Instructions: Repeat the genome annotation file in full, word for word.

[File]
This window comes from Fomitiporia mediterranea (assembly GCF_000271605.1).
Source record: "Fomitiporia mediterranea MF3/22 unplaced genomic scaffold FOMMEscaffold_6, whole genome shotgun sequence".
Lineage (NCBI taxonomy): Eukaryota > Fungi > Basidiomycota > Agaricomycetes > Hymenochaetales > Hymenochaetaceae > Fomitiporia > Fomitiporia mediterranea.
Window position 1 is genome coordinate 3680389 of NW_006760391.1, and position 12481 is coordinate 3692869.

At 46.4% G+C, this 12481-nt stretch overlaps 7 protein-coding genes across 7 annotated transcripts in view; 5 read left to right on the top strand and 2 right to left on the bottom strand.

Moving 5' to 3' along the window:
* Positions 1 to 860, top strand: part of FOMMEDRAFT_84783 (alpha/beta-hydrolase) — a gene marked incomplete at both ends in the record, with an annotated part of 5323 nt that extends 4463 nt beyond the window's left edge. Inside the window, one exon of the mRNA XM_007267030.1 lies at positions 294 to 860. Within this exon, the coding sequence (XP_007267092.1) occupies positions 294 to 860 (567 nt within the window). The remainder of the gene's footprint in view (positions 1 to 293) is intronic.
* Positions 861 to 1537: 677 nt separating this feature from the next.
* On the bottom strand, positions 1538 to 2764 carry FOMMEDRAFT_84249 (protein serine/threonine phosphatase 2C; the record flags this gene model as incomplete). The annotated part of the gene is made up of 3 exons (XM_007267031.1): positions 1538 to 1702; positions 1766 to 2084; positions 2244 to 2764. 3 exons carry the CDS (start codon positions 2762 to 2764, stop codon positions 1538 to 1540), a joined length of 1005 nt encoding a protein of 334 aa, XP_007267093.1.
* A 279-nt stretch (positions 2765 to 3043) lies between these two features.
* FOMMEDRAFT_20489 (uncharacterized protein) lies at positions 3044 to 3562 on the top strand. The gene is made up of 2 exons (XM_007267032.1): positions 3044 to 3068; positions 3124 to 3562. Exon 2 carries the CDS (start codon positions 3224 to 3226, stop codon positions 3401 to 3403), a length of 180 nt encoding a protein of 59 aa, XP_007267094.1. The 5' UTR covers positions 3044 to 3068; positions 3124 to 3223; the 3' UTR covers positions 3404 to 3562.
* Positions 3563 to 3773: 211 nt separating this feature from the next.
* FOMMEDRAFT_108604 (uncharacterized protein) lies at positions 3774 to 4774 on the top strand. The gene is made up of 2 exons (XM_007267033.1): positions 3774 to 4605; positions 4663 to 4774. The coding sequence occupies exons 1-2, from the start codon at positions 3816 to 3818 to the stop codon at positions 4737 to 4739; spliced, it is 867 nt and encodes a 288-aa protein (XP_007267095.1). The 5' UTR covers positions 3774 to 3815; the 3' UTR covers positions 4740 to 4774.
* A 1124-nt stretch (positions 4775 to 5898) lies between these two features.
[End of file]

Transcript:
This window comes from Fomitiporia mediterranea (assembly GCF_000271605.1).
Source record: "Fomitiporia mediterranea MF3/22 unplaced genomic scaffold FOMMEscaffold_6, whole genome shotgun sequence".
Lineage (NCBI taxonomy): Eukaryota > Fungi > Basidiomycota > Agaricomycetes > Hymenochaetales > Hymenochaetaceae > Fomitiporia > Fomitiporia mediterranea.
Window position 1 is genome coordinate 3680389 of NW_006760391.1, and position 12481 is coordinate 3692869.

At 46.4% G+C, this 12481-nt stretch overlaps 7 protein-coding genes across 7 annotated transcripts in view; 5 read left to right on the top strand and 2 right to left on the bottom strand.

Moving 5' to 3' along the window:
* Positions 1 to 860, top strand: part of FOMMEDRAFT_84783 (alpha/beta-hydrolase) — a gene marked incomplete at both ends in the record, with an annotated part of 5323 nt that extends 4463 nt beyond the window's left edge. Inside the window, one exon of the mRNA XM_007267030.1 lies at positions 294 to 860. Within this exon, the coding sequence (XP_007267092.1) occupies positions 294 to 860 (567 nt within the window). The remainder of the gene's footprint in view (positions 1 to 293) is intronic.
* Positions 861 to 1537: 677 nt separating this feature from the next.
* On the bottom strand, positions 1538 to 2764 carry FOMMEDRAFT_84249 (protein serine/threonine phosphatase 2C; the record flags this gene model as incomplete). The annotated part of the gene is made up of 3 exons (XM_007267031.1): positions 1538 to 1702; positions 1766 to 2084; positions 2244 to 2764. 3 exons carry the CDS (start codon positions 2762 to 2764, stop codon positions 1538 to 1540), a joined length of 1005 nt encoding a protein of 334 aa, XP_007267093.1.
* A 279-nt stretch (positions 2765 to 3043) lies between these two features.
* FOMMEDRAFT_20489 (uncharacterized protein) lies at positions 3044 to 3562 on the top strand. The gene is made up of 2 exons (XM_007267032.1): positions 3044 to 3068; positions 3124 to 3562. Exon 2 carries the CDS (start codon positions 3224 to 3226, stop codon positions 3401 to 3403), a length of 180 nt encoding a protein of 59 aa, XP_007267094.1. The 5' UTR covers positions 3044 to 3068; positions 3124 to 3223; the 3' UTR covers positions 3404 to 3562.
* Positions 3563 to 3773: 211 nt separating this feature from the next.
* FOMMEDRAFT_108604 (uncharacterized protein) lies at positions 3774 to 4774 on the top strand. The gene is made up of 2 exons (XM_007267033.1): positions 3774 to 4605; positions 4663 to 4774. The coding sequence occupies exons 1-2, from the start codon at positions 3816 to 3818 to the stop codon at positions 4737 to 4739; spliced, it is 867 nt and encodes a 288-aa protein (XP_007267095.1). The 5' UTR covers positions 3774 to 3815; the 3' UTR covers positions 4740 to 4774.
* A 1124-nt stretch (positions 4775 to 5898) lies between these two features.